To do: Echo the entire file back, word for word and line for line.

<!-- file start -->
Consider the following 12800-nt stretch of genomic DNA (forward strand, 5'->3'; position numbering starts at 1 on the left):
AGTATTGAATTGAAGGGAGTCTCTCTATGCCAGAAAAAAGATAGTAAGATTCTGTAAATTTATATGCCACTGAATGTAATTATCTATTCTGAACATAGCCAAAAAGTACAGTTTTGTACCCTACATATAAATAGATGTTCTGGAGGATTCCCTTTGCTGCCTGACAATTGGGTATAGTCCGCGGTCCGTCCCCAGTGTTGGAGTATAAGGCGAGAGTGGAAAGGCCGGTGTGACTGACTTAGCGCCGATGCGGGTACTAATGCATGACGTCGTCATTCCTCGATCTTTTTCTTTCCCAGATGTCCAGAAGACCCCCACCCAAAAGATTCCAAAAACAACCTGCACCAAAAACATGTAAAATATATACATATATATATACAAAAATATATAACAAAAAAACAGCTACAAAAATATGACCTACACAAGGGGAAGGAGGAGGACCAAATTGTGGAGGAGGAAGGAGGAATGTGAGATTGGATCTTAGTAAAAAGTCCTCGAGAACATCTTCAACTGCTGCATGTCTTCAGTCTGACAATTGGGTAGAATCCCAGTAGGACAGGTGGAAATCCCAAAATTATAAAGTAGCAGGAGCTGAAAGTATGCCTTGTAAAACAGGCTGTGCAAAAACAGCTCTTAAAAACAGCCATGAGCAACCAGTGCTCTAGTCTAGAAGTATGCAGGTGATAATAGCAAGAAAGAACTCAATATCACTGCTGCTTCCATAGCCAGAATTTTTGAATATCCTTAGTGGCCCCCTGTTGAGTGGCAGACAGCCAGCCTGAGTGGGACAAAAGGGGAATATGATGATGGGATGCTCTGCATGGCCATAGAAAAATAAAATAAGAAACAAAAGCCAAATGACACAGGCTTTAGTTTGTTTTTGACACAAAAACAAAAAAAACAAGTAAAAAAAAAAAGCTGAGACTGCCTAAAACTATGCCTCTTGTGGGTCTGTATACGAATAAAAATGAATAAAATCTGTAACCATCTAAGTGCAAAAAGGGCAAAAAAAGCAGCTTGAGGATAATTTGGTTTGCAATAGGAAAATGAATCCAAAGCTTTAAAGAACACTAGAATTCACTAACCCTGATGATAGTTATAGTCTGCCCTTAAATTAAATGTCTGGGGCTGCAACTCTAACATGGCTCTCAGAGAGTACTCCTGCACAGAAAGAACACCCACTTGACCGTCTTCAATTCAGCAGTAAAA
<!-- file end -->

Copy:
Consider the following 12800-nt stretch of genomic DNA (forward strand, 5'->3'; position numbering starts at 1 on the left):
AGTATTGAATTGAAGGGAGTCTCTCTATGCCAGAAAAAAGATAGTAAGATTCTGTAAATTTATATGCCACTGAATGTAATTATCTATTCTGAACATAGCCAAAAAGTACAGTTTTGTACCCTACATATAAATAGATGTTCTGGAGGATTCCCTTTGCTGCCTGACAATTGGGTATAGTCCGCGGTCCGTCCCCAGTGTTGGAGTATAAGGCGAGAGTGGAAAGGCCGGTGTGACTGACTTAGCGCCGATGCGGGTACTAATGCATGACGTCGTCATTCCTCGATCTTTTTCTTTCCCAGATGTCCAGAAGACCCCCACCCAAAAGATTCCAAAAACAACCTGCACCAAAAACATGTAAAATATATACATATATATATACAAAAATATATAACAAAAAAACAGCTACAAAAATATGACCTACACAAGGGGAAGGAGGAGGACCAAATTGTGGAGGAGGAAGGAGGAATGTGAGATTGGATCTTAGTAAAAAGTCCTCGAGAACATCTTCAACTGCTGCATGTCTTCAGTCTGACAATTGGGTAGAATCCCAGTAGGACAGGTGGAAATCCCAAAATTATAAAGTAGCAGGAGCTGAAAGTATGCCTTGTAAAACAGGCTGTGCAAAAACAGCTCTTAAAAACAGCCATGAGCAACCAGTGCTCTAGTCTAGAAGTATGCAGGTGATAATAGCAAGAAAGAACTCAATATCACTGCTGCTTCCATAGCCAGAATTTTTGAATATCCTTAGTGGCCCCCTGTTGAGTGGCAGACAGCCAGCCTGAGTGGGACAAAAGGGGAATATGATGATGGGATGCTCTGCATGGCCATAGAAAAATAAAATAAGAAACAAAAGCCAAATGACACAGGCTTTAGTTTGTTTTTGACACAAAAACAAAAAAAACAAGTAAAAAAAAAAAGCTGAGACTGCCTAAAACTATGCCTCTTGTGGGTCTGTATACGAATAAAAATGAATAAAATCTGTAACCATCTAAGTGCAAAAAGGGCAAAAAAAGCAGCTTGAGGATAATTTGGTTTGCAATAGGAAAATGAATCCAAAGCTTTAAAGAACACTAGAATTCACTAACCCTGATGATAGTTATAGTCTGCCCTTAAATTAAATGTCTGGGGCTGCAACTCTAACATGGCTCTCAGAGAGTACTCCTGCACAGAAAGAACACCCACTTGACCGTCTTCAATTCAGCAGTAAAA